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Thursday, Nov. 20, 2014 12:01 am

Going to bat for education

School administrators banding together for reform

Illinois schools do a pretty good job, considering the state’s poor record of funding education. But Illinois’ system needs fundamental changes to be more efficient, effective and equitable.

That’s the message of a group of school administrators calling for a comprehensive overhaul of how Illinois staffs, funds and equips its schools. The group, Vision 20/20, is planning a major legislative push to implement its plan over the next six years.

About two years ago, nearly 70 superintendents and other administrators from schools across Illinois began meeting with experts from across the nation to discuss the problems in Illinois schools. The product of their meetings is a four-pronged attack on underfunding, inequality and inefficiency in the state’s education system. The group plans to focus on increasing the number of effective teachers in Illinois, modernizing the curricula, increasing accountability for school districts and the state, and reconfiguring how Illinois schools are funded.

“Education is an investment in our children’s future, our state’s future, and our nation’s future,” said Brent Clark, executive director of the Illinois Association of School Administrators. “It is our responsibility as educators to take action to create an education system that meets the needs of all students.”

Vision 20/20 is comprised of the Illinois Principals Association, the Illinois Association of School Business Officials, the Illinois Association of School Boards, the Superintendents’ Commission for the Study of Demographics and Diversity, and the Illinois Association of Regional Superintendents of Schools. Although reform plans have been previously offered by groups representing teachers, Vision 20/20 believes this is the first time a large-scale reform plan has been offered by school administrators.

Charlie Rose, former general counsel for the U.S. Department of Education, said the plan gives voice to the needs of children in Illinois.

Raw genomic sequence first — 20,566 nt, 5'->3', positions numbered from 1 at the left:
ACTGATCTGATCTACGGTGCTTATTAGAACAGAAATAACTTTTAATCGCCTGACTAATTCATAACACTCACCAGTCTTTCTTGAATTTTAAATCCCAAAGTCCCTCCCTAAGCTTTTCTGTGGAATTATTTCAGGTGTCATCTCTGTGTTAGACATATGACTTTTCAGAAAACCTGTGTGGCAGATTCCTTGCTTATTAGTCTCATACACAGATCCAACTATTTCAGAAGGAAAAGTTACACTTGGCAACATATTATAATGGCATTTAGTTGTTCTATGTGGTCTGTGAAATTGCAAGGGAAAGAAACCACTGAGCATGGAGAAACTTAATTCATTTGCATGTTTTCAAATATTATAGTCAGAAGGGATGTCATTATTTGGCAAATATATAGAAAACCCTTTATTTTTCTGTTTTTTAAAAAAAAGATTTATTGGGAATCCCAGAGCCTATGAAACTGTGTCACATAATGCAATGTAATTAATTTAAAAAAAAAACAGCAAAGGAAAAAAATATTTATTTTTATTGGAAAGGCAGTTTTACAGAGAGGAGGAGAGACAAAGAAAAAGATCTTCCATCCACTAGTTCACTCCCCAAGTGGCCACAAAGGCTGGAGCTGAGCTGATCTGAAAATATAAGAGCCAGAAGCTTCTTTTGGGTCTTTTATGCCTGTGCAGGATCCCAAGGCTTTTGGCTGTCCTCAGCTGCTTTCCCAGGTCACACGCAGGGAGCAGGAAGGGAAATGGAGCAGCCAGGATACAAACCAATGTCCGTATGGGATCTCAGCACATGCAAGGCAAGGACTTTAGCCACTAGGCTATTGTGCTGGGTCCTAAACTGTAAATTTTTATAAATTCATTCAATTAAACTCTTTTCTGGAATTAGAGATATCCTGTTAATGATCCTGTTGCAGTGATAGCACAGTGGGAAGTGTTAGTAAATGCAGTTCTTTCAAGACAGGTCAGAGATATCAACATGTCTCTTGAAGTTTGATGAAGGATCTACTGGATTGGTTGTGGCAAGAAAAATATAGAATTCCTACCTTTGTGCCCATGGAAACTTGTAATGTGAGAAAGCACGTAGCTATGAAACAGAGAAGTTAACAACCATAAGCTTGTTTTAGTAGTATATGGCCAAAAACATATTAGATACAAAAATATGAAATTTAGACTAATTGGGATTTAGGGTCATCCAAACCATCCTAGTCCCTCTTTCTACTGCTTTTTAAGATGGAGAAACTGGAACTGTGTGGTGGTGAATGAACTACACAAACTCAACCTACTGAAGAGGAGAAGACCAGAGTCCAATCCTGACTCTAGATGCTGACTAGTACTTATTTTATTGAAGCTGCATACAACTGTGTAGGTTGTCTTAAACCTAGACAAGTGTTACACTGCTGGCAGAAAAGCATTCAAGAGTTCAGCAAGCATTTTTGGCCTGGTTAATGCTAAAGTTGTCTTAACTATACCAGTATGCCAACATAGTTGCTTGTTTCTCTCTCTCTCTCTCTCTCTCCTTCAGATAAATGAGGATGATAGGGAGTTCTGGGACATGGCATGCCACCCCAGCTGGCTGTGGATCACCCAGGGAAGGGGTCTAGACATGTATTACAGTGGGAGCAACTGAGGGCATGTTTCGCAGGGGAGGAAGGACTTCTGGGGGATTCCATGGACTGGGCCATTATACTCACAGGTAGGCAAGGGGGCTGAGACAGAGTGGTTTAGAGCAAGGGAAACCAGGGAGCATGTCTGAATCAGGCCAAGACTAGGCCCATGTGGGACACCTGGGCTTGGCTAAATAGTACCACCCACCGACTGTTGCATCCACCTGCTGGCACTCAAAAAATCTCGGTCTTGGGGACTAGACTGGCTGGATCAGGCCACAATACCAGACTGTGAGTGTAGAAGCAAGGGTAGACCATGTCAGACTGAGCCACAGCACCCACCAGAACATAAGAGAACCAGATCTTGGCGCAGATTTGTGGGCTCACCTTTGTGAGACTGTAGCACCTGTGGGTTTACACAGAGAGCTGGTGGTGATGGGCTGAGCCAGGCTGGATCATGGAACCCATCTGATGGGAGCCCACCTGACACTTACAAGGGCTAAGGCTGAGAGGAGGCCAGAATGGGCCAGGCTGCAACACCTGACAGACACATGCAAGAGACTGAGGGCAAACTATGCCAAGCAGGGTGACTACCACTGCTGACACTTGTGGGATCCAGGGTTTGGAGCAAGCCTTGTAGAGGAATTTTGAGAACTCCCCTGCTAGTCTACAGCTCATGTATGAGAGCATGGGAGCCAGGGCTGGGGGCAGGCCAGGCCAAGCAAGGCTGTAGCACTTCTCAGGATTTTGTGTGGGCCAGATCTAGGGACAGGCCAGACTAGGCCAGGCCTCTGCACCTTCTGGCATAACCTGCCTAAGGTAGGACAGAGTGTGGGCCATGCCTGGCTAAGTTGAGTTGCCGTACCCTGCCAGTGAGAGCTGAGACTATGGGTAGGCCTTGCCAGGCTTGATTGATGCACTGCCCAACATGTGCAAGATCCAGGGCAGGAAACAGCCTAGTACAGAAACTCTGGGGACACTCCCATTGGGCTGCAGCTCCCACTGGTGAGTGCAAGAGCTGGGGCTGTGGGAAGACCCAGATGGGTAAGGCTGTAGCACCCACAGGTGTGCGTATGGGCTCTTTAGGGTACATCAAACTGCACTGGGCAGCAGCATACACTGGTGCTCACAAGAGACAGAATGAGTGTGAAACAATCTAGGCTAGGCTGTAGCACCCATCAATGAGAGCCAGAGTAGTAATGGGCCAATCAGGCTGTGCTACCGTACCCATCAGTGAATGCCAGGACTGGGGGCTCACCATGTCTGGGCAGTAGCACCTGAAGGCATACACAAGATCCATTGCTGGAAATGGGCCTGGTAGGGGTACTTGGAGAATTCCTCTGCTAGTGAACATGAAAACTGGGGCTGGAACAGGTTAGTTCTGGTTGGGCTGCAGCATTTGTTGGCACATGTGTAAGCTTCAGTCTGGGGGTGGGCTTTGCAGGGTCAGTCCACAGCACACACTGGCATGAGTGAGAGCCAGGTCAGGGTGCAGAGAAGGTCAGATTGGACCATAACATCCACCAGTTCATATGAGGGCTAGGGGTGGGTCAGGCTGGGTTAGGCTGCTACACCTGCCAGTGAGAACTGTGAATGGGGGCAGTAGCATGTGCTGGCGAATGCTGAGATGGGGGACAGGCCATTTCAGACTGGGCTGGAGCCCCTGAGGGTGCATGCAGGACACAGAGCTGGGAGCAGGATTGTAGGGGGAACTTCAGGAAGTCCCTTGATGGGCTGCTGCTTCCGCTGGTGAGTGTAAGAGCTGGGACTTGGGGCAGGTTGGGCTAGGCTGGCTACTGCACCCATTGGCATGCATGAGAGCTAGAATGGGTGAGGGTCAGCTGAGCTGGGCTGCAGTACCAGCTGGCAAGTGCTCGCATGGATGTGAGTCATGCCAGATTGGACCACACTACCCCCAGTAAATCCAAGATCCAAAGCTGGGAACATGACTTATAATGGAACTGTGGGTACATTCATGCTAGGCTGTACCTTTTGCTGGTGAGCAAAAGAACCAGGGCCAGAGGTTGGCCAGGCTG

“In my many years of involvement in the field of education, this kind of management-led collaboration and policy-driven document is unprecedented in Illinois,” Rose said. “There are two million children in our state whose voices and future need to be addressed.  This is a positive start in the right direction.”

The plan contains both simple fixes that are likely to garner wide support – such as a “reciprocity agreement” allowing teachers certified in other states to teach in Illinois – along with more fundamental changes likely to face significant pushback. Among the more politically challenging ideas is overhauling the state education formula to promote more equity in funding between wealthy districts and poorer districts.

A case in point is the plan proposed by Sen. Andy Manar, D-Bunker Hill, earlier this year. Senate Bill 16 would change the state’s school funding formula to shift more money toward districts with higher poverty and smaller property tax bases. The plan prompted breathless opposition from lawmakers in suburban Chicago whose districts would lose some funding. The Illinois Senate passed the bill 32-19 in May, but it appears to have stalled in the House under political pressure.

The Vision 20/20 plan doesn’t call for a specific approach like Manar’s, and the groups making up Vision 20/20 are officially neutral on his bill, but any attempt to rearrange funding between districts is likely to meet strong resistance.

Ralph Martire, executive director for the Center for Tax and Budget Accountability, has watched Illinois fail to fund schools adequately for years, and he has seen several other reform proposals die because of what he calls “political gridlock.” However, Martire supports the Vision 20/20 plan because it incorporates evidence-based best practices from other states. He calls the plan a “rational” approach to school funding.

“For decades, Illinois has failed to provide a meaningful educational opportunity to all children in the state – a failure that not only hurts kids but also harms the economy,” Martire said. “While other factors have played roles, there’s no question that the core driver of this failure has been the lack of political will to reform the state’s school funding system, which is both inadequate to meet the educational needs of all children, and inequitable in how it distributes resources.”

Among other planks of the Vision 20/20 plan are proposals to offer student loan forgiveness for teachers, improve professional development for existing teachers, offer more career-oriented instruction for students, install high-speed Internet at every school and increase parent and community involvement in schools. The full report is available at www.illinoisvision2020.org.

Contact Patrick Yeagle at pyeagle@illinoistimes.com.

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